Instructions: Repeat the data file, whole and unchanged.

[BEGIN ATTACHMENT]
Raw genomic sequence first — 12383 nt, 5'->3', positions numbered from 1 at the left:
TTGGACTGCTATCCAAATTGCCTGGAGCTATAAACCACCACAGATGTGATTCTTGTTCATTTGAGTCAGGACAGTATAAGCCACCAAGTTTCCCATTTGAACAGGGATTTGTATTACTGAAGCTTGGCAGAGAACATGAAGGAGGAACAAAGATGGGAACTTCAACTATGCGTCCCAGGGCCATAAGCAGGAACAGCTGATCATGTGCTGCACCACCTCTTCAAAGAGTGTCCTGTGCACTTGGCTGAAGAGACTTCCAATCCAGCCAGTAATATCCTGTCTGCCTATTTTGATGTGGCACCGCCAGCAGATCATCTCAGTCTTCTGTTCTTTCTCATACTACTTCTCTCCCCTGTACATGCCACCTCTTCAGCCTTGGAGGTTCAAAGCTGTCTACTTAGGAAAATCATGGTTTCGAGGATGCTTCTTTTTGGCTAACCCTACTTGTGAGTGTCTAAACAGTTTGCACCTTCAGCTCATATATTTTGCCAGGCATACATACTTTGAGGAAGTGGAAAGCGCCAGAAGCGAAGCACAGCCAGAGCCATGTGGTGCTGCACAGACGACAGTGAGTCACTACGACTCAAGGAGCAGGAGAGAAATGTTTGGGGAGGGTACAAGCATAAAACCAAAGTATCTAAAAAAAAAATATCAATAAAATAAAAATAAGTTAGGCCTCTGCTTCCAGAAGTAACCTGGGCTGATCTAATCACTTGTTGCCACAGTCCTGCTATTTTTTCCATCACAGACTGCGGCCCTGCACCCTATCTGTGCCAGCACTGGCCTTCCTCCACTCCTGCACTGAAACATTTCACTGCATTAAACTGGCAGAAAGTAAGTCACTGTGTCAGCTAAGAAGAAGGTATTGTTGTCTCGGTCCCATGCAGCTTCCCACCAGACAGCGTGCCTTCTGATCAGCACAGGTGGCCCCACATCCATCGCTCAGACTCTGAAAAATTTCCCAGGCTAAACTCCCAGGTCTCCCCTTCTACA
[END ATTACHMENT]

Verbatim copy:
Raw genomic sequence first — 12383 nt, 5'->3', positions numbered from 1 at the left:
TTGGACTGCTATCCAAATTGCCTGGAGCTATAAACCACCACAGATGTGATTCTTGTTCATTTGAGTCAGGACAGTATAAGCCACCAAGTTTCCCATTTGAACAGGGATTTGTATTACTGAAGCTTGGCAGAGAACATGAAGGAGGAACAAAGATGGGAACTTCAACTATGCGTCCCAGGGCCATAAGCAGGAACAGCTGATCATGTGCTGCACCACCTCTTCAAAGAGTGTCCTGTGCACTTGGCTGAAGAGACTTCCAATCCAGCCAGTAATATCCTGTCTGCCTATTTTGATGTGGCACCGCCAGCAGATCATCTCAGTCTTCTGTTCTTTCTCATACTACTTCTCTCCCCTGTACATGCCACCTCTTCAGCCTTGGAGGTTCAAAGCTGTCTACTTAGGAAAATCATGGTTTCGAGGATGCTTCTTTTTGGCTAACCCTACTTGTGAGTGTCTAAACAGTTTGCACCTTCAGCTCATATATTTTGCCAGGCATACATACTTTGAGGAAGTGGAAAGCGCCAGAAGCGAAGCACAGCCAGAGCCATGTGGTGCTGCACAGACGACAGTGAGTCACTACGACTCAAGGAGCAGGAGAGAAATGTTTGGGGAGGGTACAAGCATAAAACCAAAGTATCTAAAAAAAAAATATCAATAAAATAAAAATAAGTTAGGCCTCTGCTTCCAGAAGTAACCTGGGCTGATCTAATCACTTGTTGCCACAGTCCTGCTATTTTTTCCATCACAGACTGCGGCCCTGCACCCTATCTGTGCCAGCACTGGCCTTCCTCCACTCCTGCACTGAAACATTTCACTGCATTAAACTGGCAGAAAGTAAGTCACTGTGTCAGCTAAGAAGAAGGTATTGTTGTCTCGGTCCCATGCAGCTTCCCACCAGACAGCGTGCCTTCTGATCAGCACAGGTGGCCCCACATCCATCGCTCAGACTCTGAAAAATTTCCCAGGCTAAACTCCCAGGTCTCCCCTTCTACA